- Phil Sheridan, ESPN Staff Writer
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PHILADELPHIA -- It is the position with the highest diva-per-capita ratio in football. That makes it tougher for the Eagles to shop for wide receivers, general manager Howie Roseman said.
“Being able to block -- obviously, we run the ball in Philadelphia,” Roseman said. “When you look at that, it’s an inherent toughness and willingness to do those little things that help. A lot of these guys in college, because they get the ball so much, they’re big-time guys, they’re not asked to do the dirty work. They’re asked to do the things that are fun. … For us, the receiver position in Philadelphia is going to be a well-rounded guy.”
There is plenty of tape of wide receivers running deep routes and making great catches, Roseman said. The combine gives the Eagles' decision-makers a chance to figure out which players are willing to do the “dirty work” that make Chip Kelly’s offense tough to defend.
Here are a few receivers the Eagles will likely focus on. A complete list is impossible, since Roseman said the position is so deep this year, there could be a receiver the Eagles like in every round. And since they are likely to be gone before the Eagles’ 22nd pick, we’re leaving Mike Evans of Texas A&M and Sammy Watkins of Clemson off this list.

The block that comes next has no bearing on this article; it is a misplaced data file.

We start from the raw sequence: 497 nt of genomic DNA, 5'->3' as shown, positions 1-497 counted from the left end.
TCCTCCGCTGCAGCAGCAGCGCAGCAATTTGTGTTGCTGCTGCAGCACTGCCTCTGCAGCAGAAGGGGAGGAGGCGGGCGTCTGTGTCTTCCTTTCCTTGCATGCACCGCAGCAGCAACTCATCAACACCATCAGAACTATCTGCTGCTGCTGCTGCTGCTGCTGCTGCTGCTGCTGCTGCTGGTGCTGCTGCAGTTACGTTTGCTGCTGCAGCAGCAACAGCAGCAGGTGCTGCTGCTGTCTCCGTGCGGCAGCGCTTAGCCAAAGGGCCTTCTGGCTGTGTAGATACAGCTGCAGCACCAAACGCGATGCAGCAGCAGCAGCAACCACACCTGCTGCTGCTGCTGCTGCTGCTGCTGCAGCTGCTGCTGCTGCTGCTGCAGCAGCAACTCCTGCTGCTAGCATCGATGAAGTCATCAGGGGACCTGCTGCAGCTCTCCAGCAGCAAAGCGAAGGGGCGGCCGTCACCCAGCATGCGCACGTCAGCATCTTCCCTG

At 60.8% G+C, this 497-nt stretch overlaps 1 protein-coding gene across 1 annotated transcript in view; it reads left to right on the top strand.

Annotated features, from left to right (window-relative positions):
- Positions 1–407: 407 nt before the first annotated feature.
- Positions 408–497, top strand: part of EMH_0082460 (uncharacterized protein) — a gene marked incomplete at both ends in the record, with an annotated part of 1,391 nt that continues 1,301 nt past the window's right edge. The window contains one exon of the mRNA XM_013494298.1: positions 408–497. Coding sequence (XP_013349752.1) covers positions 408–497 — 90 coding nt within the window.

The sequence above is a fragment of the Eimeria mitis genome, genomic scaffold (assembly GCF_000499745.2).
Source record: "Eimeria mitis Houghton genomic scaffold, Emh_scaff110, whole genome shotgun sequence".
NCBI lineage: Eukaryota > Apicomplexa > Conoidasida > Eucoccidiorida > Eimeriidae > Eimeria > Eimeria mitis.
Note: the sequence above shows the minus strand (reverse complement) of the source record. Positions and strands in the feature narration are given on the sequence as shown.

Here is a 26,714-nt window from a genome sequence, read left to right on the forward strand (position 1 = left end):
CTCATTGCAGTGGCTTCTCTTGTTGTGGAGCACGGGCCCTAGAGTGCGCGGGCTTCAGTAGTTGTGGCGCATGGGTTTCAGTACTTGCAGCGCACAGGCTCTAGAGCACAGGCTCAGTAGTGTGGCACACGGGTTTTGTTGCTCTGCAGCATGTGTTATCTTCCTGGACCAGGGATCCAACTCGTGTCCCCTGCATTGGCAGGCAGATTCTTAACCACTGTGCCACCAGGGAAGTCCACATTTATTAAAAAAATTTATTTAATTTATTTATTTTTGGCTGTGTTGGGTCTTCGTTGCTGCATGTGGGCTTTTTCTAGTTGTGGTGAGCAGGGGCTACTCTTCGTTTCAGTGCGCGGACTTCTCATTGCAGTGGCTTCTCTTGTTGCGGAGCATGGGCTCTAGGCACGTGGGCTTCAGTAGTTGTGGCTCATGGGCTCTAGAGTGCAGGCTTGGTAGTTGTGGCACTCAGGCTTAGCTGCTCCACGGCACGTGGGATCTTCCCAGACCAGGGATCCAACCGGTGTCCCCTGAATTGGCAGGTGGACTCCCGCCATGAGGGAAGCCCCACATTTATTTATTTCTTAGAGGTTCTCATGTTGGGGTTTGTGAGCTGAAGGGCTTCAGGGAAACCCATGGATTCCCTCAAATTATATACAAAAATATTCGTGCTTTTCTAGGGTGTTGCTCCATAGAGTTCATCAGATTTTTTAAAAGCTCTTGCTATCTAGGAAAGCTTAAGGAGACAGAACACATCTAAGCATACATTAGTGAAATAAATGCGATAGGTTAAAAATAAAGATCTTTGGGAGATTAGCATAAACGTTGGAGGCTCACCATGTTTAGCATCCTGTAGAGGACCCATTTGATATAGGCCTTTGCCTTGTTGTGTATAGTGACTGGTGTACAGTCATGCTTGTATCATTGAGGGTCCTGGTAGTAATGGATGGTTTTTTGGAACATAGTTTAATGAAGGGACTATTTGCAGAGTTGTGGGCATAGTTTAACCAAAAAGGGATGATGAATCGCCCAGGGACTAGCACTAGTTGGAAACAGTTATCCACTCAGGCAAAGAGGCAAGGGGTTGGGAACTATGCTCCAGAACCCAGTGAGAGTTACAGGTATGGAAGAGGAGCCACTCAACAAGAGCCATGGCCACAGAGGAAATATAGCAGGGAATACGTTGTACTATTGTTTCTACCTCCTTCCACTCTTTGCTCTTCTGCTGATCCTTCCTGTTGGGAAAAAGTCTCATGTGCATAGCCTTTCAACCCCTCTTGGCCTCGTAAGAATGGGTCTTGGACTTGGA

Marqise Lee, USC. Some well-respected analysts, including ESPN’s Mel Kiper Jr. and Mike Mayock of NFL Network, have the 6-foot, 195-pound Lee rated ahead of Evans. Lee has excellent speed and very good hands. He’s also a kick returner, which could appeal to the Eagles.
Lee caught 57 passes in 2013. The year before, with a quarterback named Matt Barkley, Lee caught 118 passes for 1,721 yards and 14 touchdowns. Against Kelly’s Oregon Ducks that year, Lee caught 12 balls for 157 yards and two touchdowns.
Odell Beckham Jr., LSU. In his second first-round mock draft, Kiper had Beckham going to the Eagles at No. 22. At 5-foot-11, 208 pounds, Beckham has good speed and is also a potential return man.
Kelvin Benjamin, Florida State. It’s hard not to be intrigued by the 6-foot-5, 230-pound Benjamin, who was a sophomore in 2013. His perceived flaws -- less-than-elite speed, inconsistency in route running and occasional drops -- are mostly fixable with coaching.
His upside? As Nolan Nawrocki of NFL.com puts it: “A monster-sized, intimidating, big-play receiver, Benjamin has the overall strength, length and wide catching radius that will demand extra coverage be rolled his way.”
Brandin Cooks, Oregon State. Another guy who will be familiar to Kelly, the 5-foot-10, 185-pound Cooks put up remarkable numbers as a junior in 2013: 128 catches, 1,730 yards, 16 touchdowns. The Eagles would probably like a little more size -- they already have the diminutive DeSean Jackson -- but it’s hard to argue with that kind of production.